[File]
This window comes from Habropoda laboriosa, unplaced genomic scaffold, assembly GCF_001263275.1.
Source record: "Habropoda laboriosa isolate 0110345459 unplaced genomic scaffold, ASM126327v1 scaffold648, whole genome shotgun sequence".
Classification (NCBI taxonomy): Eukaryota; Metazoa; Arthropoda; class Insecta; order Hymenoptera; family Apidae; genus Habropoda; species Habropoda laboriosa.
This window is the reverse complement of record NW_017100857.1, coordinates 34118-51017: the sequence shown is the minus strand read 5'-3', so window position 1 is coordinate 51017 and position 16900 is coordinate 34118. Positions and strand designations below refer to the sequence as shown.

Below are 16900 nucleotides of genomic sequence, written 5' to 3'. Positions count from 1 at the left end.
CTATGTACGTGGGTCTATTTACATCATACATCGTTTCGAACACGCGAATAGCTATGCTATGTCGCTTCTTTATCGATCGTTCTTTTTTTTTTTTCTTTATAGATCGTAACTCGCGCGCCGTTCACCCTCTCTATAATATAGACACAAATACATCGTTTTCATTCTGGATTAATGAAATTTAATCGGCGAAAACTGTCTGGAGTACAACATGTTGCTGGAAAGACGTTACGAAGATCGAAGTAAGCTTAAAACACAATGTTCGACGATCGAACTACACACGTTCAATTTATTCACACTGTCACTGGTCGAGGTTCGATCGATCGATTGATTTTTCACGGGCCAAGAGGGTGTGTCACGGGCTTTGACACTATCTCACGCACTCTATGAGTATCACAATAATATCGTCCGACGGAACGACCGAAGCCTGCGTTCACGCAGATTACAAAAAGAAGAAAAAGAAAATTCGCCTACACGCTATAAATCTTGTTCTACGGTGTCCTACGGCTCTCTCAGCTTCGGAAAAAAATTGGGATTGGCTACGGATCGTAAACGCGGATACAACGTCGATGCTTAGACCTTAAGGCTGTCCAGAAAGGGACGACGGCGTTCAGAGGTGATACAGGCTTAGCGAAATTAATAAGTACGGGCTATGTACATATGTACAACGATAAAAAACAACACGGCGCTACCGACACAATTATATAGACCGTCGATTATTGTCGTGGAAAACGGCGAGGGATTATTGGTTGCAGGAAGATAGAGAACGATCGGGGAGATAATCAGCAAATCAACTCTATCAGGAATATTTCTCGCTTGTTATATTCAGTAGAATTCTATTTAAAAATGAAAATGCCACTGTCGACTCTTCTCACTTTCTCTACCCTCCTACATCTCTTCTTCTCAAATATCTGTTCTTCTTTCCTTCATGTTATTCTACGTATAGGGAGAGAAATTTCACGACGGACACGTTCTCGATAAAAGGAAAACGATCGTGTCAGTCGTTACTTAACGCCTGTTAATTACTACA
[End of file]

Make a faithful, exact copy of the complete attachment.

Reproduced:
This window comes from Habropoda laboriosa, unplaced genomic scaffold, assembly GCF_001263275.1.
Source record: "Habropoda laboriosa isolate 0110345459 unplaced genomic scaffold, ASM126327v1 scaffold648, whole genome shotgun sequence".
Classification (NCBI taxonomy): Eukaryota; Metazoa; Arthropoda; class Insecta; order Hymenoptera; family Apidae; genus Habropoda; species Habropoda laboriosa.
This window is the reverse complement of record NW_017100857.1, coordinates 34118-51017: the sequence shown is the minus strand read 5'-3', so window position 1 is coordinate 51017 and position 16900 is coordinate 34118. Positions and strand designations below refer to the sequence as shown.

Below are 16900 nucleotides of genomic sequence, written 5' to 3'. Positions count from 1 at the left end.
CTATGTACGTGGGTCTATTTACATCATACATCGTTTCGAACACGCGAATAGCTATGCTATGTCGCTTCTTTATCGATCGTTCTTTTTTTTTTTTCTTTATAGATCGTAACTCGCGCGCCGTTCACCCTCTCTATAATATAGACACAAATACATCGTTTTCATTCTGGATTAATGAAATTTAATCGGCGAAAACTGTCTGGAGTACAACATGTTGCTGGAAAGACGTTACGAAGATCGAAGTAAGCTTAAAACACAATGTTCGACGATCGAACTACACACGTTCAATTTATTCACACTGTCACTGGTCGAGGTTCGATCGATCGATTGATTTTTCACGGGCCAAGAGGGTGTGTCACGGGCTTTGACACTATCTCACGCACTCTATGAGTATCACAATAATATCGTCCGACGGAACGACCGAAGCCTGCGTTCACGCAGATTACAAAAAGAAGAAAAAGAAAATTCGCCTACACGCTATAAATCTTGTTCTACGGTGTCCTACGGCTCTCTCAGCTTCGGAAAAAAATTGGGATTGGCTACGGATCGTAAACGCGGATACAACGTCGATGCTTAGACCTTAAGGCTGTCCAGAAAGGGACGACGGCGTTCAGAGGTGATACAGGCTTAGCGAAATTAATAAGTACGGGCTATGTACATATGTACAACGATAAAAAACAACACGGCGCTACCGACACAATTATATAGACCGTCGATTATTGTCGTGGAAAACGGCGAGGGATTATTGGTTGCAGGAAGATAGAGAACGATCGGGGAGATAATCAGCAAATCAACTCTATCAGGAATATTTCTCGCTTGTTATATTCAGTAGAATTCTATTTAAAAATGAAAATGCCACTGTCGACTCTTCTCACTTTCTCTACCCTCCTACATCTCTTCTTCTCAAATATCTGTTCTTCTTTCCTTCATGTTATTCTACGTATAGGGAGAGAAATTTCACGACGGACACGTTCTCGATAAAAGGAAAACGATCGTGTCAGTCGTTACTTAACGCCTGTTAATTACTACA